CT Cardiac Angiography

  • Overview
  • Pre Examination
  • The Examination
  • Post Examination

What is a CT Coronary Angiogram?

 A computerized tomography (CT) coronary angiogram is an imaging test that looks at the arteries that supply your heart with blood. Unlike traditional coronary angiograms, CT angiograms don't use a catheter threaded through your blood vessels to your heart.

The CT coronary angiogram procedure uses a powerful X-ray machine that produce images of your heart and its blood vessels. The procedure is minimally-invasive with the need for an injection only so you do not need to stay in hospital after it has been done.

Both CT and traditional coronary angiograms expose you to radiation. If you have known coronary artery disease, a traditional coronary angiogram may be a better option for you, since you can also receive specialised treatment for your coronary artery disease during that procedure.

TRG Imaging has a modern 128 slice state-of-the-art Siemens CT scanner which has a radiation reduction software package to enable rapid scanning and low radiation dose.

Why do I need this procedure?

 A coronary CT angiogram (CTCA) is primarily used at TRG Imaging to check for narrowed arteries in your heart (coronary artery disease) that could put you at risk of a heart attack or explain chest pain. The procedure may be better than a traditional angiogram for people who have only a moderate risk of coronary artery disease.

With a traditional coronary angiogram, a catheter is inserted in an artery in your groin and threaded through your blood vessels to your heart. A dye that is visible on X-rays is then injected through the catheter, and X-ray images of your heart are taken. During this procedure areas of narrowing and blocked arteries can be identified on the images. If significant narrowing is found a procedure called angioplasty can be performed to open the arteries.  However, many people who have coronary angiograms don't have any blockages.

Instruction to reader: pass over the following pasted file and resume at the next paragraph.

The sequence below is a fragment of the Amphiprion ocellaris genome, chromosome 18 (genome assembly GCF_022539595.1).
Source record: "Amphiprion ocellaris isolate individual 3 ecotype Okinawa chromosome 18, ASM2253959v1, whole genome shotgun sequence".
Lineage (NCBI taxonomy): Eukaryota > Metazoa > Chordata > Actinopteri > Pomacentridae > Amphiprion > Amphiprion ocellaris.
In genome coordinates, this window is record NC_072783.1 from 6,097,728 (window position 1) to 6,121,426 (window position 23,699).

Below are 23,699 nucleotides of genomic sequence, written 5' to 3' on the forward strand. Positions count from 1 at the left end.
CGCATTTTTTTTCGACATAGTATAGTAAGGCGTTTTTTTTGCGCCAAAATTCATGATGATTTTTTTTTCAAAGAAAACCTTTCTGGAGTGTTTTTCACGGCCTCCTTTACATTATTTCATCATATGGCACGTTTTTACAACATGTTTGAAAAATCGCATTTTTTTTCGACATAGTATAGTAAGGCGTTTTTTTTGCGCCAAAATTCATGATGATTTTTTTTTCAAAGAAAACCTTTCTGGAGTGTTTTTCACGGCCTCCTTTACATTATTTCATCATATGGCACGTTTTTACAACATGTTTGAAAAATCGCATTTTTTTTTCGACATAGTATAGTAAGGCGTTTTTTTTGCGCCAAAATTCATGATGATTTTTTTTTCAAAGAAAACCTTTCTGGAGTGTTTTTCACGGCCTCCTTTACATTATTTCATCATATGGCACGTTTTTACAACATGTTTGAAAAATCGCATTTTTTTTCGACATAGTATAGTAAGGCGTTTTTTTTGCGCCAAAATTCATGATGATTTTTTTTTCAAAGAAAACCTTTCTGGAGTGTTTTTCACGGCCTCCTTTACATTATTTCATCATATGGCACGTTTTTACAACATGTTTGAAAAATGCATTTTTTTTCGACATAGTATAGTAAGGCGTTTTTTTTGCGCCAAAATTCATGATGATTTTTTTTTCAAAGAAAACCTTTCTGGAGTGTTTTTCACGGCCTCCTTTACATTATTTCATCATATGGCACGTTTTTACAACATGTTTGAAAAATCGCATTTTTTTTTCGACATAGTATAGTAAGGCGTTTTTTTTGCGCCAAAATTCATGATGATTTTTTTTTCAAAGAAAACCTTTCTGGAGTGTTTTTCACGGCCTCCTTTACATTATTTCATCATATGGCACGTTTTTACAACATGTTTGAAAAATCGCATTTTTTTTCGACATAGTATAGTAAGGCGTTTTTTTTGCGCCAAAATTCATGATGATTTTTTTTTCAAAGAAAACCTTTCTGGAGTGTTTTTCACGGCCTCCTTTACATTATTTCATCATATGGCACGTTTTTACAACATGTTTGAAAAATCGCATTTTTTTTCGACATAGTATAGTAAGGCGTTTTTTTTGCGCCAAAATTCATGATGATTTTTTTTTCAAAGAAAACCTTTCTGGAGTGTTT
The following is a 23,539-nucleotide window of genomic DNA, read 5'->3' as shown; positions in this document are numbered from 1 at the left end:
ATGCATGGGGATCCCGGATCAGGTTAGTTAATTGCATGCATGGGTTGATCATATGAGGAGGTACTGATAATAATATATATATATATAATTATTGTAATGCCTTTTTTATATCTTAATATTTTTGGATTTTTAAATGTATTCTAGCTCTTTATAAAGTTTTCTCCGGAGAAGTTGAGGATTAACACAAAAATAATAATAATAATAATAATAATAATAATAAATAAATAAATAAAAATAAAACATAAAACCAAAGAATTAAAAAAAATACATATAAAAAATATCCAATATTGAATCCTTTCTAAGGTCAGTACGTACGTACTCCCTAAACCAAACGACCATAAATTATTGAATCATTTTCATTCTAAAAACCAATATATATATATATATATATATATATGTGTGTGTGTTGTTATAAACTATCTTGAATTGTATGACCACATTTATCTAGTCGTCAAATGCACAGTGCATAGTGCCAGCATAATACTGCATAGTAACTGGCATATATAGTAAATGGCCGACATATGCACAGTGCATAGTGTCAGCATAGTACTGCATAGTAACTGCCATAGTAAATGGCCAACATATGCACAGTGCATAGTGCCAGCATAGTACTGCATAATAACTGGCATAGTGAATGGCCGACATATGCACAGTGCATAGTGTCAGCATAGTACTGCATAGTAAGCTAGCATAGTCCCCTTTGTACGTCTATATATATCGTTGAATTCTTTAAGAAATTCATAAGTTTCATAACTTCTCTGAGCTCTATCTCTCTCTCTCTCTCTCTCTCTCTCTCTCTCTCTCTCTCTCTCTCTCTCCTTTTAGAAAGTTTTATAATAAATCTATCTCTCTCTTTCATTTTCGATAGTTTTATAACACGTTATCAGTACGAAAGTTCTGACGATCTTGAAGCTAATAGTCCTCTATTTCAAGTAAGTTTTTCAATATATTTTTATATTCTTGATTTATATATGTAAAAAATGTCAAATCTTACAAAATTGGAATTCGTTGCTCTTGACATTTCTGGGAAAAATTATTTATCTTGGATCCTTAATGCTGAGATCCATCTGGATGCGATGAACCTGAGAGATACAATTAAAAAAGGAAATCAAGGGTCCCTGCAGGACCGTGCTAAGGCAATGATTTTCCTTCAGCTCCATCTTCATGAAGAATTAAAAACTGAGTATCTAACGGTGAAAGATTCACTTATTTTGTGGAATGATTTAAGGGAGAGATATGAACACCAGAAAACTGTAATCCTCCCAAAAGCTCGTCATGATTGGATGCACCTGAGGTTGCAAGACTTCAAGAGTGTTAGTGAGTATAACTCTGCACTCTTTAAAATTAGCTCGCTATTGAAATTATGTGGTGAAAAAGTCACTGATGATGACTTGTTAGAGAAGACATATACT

With a CT angiogram procedure, no invasive catheter is placed in your groin. Instead, the dye visible on the CT scan is injected through an intravenous (IV) line that is placed in your arm. X-ray images are taken of your heart. However, because no catheter is used, if you need treatment to improve blood flow to the heart, you may still need a separate procedure (a traditional coronary angiogram and angioplasty) to treat your condition.

Another heart test that also uses a CT scanner is a CT Calcium Score Test. This test checks for calcium in the coronary arteries which can be a risk factor for coronary artery disease. No dye is injected during a coronary calcium scan.

 

We ask you to not eat for 2 hours before this procedure but you should still drink clear fluids. If you are diabetic, continue with your normal schedule for food, drink and medication.

Please continue taking your usual medication but refrain from drinking alcohol or caffeine based drinks (coffee, tea, soft drinks). You are also asked to refrain from taking Cialis, Viagra or Levitra for 2 days before your procedure.

Please ensure you bring all your relevant paperwork in with you for the appointment, in particular your patient questionnaire.

When you arrive at TRG Imaging at 209 Shakespeare Road, Milford (directly opposite the Shakespeare Road entrance to North Shore Hospital), please report to our main reception.

From reception, one of our friendly team will bring you into another private recption area. Your questionnaire will be checked and any relevant medical history you may have will be discussed. We will take your blood pressure and note your heart rate and potentially take an ECG reading. We will then talk you through the procedure and get you to sign a consent form.

Just before you begin your scan, you'll need to remove clothing above your waist, as well as any jewellery. You will then change into a special gown.